David Barboza: 'Every Reporter Should Be An Investigative Reporter'
“Every reporter should be an investigative reporter,” stated David Barboza, the Pulitzer Prize winning reporter for The New York Times, at an Asia Society Northern California event on March 2. Catching the “China bug” early on in college, he eventually spent 11 years as a Times reporter in China and became the longest-serving foreign correspondent in that country for the esteemed publication. Clayton Dube of the University of Southern California's U.S.-China Institute moderated the event.
“I was interested in investigative reporting since college,” Barboza stated. “Whenever I got to dinners [in China], I [took] notes, I [took] notes in my mind thinking this could be a story one day.” In parallel fashion, by cultivating sources and by trying to understand “what was going on,” he said, “seeds were planted regarding Premier Wen’s family” as early as 2005.
In 2011, as he dug deeper into China’s booming economy, he uncovered clues to the princelings, political connections, and, eventually, “the story that [he] heard the most rumors about” – the story of Wen’s family fortunes. He began by drawing a map of the Politburo Standing Committee members, their sons and daughters, and their connections. Where did they live? Where did they go to school? How did they pay for it? What jobs did they have? He sought to fill in the blanks, which were generally left as “guilt by association” in other media coverage of state capitalism in China, and sought to “connect the dots.” The map was used to illuminate relationships and money trails of people, families, and prominent companies.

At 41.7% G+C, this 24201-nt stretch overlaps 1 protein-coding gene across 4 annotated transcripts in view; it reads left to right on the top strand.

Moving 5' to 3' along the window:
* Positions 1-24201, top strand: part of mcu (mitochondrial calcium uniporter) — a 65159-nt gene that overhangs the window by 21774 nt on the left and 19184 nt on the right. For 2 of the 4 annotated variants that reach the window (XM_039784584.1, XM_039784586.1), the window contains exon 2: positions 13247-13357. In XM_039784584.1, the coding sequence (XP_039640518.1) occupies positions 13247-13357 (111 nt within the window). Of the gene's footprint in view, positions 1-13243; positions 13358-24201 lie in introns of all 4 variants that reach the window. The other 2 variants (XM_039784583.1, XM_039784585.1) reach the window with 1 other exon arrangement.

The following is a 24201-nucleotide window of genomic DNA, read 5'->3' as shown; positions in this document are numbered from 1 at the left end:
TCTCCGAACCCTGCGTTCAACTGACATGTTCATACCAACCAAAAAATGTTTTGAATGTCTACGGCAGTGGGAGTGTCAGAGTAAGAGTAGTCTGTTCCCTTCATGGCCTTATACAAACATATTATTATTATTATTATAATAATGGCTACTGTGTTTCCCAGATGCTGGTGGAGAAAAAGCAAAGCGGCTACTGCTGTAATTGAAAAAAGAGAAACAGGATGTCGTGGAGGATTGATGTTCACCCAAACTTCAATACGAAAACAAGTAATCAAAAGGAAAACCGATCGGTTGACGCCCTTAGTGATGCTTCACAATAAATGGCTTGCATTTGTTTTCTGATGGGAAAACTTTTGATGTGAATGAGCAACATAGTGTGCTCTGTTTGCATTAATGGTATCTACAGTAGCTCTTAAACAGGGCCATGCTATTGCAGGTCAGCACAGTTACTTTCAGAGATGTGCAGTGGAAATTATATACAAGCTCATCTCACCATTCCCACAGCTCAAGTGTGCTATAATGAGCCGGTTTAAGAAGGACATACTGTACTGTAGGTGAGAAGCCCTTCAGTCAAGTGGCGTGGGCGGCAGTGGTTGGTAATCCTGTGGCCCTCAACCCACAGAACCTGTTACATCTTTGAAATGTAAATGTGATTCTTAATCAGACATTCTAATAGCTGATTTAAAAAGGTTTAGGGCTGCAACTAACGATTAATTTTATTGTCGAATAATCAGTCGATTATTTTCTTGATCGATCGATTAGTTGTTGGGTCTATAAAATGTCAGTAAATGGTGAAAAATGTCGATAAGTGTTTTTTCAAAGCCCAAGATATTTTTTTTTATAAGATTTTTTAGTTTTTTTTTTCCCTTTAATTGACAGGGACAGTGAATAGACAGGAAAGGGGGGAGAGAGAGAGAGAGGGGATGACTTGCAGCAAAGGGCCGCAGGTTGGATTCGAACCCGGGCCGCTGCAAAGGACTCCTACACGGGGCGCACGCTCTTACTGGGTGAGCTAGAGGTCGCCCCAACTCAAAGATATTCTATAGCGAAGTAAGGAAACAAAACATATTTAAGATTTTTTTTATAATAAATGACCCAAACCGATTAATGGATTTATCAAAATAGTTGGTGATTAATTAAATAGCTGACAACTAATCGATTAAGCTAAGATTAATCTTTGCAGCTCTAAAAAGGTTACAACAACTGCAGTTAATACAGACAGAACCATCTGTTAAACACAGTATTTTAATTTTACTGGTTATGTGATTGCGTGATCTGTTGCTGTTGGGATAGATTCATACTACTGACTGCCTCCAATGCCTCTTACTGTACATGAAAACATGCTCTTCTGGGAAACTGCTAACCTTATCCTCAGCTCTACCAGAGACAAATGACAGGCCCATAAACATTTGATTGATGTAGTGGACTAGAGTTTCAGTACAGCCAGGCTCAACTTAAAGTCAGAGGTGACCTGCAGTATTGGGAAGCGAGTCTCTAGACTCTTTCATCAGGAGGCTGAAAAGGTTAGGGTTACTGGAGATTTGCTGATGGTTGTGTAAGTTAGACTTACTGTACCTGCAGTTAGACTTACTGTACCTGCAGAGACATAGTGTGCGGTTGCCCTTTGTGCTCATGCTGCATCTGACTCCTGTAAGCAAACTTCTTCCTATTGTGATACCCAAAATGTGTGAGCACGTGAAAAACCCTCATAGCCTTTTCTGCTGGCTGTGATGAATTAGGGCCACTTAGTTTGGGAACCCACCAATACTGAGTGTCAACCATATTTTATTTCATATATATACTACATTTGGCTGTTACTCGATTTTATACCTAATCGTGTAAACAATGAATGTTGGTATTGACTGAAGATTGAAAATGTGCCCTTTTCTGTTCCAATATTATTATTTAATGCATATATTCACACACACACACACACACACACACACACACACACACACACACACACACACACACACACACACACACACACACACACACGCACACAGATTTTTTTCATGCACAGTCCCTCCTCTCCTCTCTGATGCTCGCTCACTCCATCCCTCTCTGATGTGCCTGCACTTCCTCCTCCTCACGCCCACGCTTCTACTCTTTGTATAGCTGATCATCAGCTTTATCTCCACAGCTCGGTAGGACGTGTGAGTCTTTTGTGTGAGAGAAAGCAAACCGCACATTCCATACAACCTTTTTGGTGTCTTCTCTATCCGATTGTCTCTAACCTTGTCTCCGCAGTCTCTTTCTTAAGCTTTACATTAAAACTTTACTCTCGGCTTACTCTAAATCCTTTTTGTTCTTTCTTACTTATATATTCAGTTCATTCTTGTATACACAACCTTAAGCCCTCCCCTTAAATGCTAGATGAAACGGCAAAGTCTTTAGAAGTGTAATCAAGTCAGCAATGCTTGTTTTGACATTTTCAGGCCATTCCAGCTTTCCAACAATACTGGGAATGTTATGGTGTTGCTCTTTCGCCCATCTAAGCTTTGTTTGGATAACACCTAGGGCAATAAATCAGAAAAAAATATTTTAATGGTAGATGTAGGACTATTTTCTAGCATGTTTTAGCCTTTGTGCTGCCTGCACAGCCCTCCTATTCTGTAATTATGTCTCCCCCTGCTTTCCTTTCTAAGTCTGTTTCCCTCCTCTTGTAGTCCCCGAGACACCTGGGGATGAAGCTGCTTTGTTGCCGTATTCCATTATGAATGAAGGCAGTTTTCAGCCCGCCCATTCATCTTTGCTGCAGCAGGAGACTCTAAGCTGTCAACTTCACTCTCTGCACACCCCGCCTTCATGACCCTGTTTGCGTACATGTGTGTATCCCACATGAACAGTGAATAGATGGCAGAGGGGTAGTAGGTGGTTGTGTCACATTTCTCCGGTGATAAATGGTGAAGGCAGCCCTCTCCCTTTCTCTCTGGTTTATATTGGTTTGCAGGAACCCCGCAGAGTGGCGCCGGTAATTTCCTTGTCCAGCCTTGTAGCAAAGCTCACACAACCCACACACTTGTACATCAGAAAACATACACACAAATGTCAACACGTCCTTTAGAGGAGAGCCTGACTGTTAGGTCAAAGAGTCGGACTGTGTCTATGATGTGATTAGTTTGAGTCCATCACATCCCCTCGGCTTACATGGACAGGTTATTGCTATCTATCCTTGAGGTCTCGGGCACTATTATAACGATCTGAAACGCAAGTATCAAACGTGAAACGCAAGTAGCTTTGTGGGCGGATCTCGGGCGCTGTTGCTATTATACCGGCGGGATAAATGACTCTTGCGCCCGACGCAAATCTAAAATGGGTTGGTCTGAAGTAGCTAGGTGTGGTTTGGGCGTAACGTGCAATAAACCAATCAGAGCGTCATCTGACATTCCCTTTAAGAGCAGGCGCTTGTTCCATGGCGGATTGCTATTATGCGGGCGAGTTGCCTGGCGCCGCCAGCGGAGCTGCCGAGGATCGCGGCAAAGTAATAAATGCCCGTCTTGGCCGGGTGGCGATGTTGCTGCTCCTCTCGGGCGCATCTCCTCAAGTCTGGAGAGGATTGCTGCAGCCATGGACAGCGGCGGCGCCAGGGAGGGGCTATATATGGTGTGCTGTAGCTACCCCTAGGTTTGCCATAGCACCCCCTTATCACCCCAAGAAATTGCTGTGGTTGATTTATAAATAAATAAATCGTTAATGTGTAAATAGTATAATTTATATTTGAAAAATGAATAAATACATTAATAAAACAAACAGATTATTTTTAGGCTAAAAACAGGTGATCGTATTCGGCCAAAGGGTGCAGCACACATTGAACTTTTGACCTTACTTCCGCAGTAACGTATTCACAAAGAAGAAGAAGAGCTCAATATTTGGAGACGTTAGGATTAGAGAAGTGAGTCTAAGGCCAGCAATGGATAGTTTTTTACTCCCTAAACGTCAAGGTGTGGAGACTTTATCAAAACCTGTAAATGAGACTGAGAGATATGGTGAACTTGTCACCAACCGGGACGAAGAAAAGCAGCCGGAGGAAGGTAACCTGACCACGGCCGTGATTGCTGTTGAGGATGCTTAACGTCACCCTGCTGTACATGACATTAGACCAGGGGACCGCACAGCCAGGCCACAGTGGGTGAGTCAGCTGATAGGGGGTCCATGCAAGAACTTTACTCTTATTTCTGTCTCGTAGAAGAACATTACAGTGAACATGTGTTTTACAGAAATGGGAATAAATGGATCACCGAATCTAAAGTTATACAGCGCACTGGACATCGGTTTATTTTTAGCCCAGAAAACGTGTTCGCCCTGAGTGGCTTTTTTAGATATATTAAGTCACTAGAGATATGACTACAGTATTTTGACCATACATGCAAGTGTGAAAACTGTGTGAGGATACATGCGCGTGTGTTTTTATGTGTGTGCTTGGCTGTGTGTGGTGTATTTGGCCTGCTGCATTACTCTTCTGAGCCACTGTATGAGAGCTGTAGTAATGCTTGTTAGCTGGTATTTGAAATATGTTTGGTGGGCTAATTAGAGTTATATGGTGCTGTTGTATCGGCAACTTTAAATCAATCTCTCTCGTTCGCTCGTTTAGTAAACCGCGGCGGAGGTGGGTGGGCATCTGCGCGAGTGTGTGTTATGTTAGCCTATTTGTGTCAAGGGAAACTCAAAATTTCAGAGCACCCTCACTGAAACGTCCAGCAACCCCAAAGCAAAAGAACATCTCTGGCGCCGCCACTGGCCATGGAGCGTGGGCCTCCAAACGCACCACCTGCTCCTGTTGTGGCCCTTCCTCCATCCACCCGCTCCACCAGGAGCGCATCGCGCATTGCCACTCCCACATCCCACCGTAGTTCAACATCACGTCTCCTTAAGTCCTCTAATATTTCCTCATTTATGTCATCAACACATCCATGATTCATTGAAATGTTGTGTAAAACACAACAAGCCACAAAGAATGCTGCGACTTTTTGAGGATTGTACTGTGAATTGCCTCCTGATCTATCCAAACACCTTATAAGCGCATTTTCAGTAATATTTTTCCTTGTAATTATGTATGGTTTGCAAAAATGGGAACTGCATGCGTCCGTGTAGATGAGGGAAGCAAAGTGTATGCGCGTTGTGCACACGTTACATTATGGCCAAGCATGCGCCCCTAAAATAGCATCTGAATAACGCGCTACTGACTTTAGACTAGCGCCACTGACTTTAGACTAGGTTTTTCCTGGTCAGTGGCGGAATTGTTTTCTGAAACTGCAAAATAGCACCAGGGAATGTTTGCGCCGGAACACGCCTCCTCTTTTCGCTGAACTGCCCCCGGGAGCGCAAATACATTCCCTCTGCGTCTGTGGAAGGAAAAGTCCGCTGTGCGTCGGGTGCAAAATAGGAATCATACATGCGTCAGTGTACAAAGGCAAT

Barboza attributes part of his success to the fact that public records on people and companies were widely available in China by 2012. With increasing numbers of companies listing publicly, Barboza amassed public documents from the Hong Kong Stock Exchange, State Administration for Industry and Commerce, on-line, national databases and even Wikileaks, Google and Wikipedia. By mapping, charting and connecting the dots, Barboza was able to pull on the story’s thread and have it unspool into a narrative that he could triangulate with multiple sources. With a story as high-profile and consequential as this one, he had no choice but to make sure that the story was as watertight as possible. “In 2011, I had no idea there were records. I didn’t think I was going to find it, but there was a lot more than I expected,” he stated.
Barboza did not suffer immediate consequences from the Chinese government for his explosive story. Speculating that the Chinese government probably did not want to draw even further attention to his story by attacking him directly, he was free to report and interview people for three years even after the story came out in print. The New York Times suffered consequences, however, by remaining blocked in China after it had sunk considerable costs into establishing its Chinese edition and setting up a large presence in China. Finally in 2015, however, Barboza started receiving death threats, which cemented his decision to leave China.
“I don’t come at [my stories] with a bigger objective of saying a statement about the communist government; but rather just revealing how things work,” Barboza stated. During his Q&A with the audience, Barboza also voiced his deep skepticism that Xi Jinping’s anti-corruption campaign could root out corruption in China. Corruption is much too “entrenched” in the Chinese economy, he thought, and to root out corruption would “cripple the whole country.”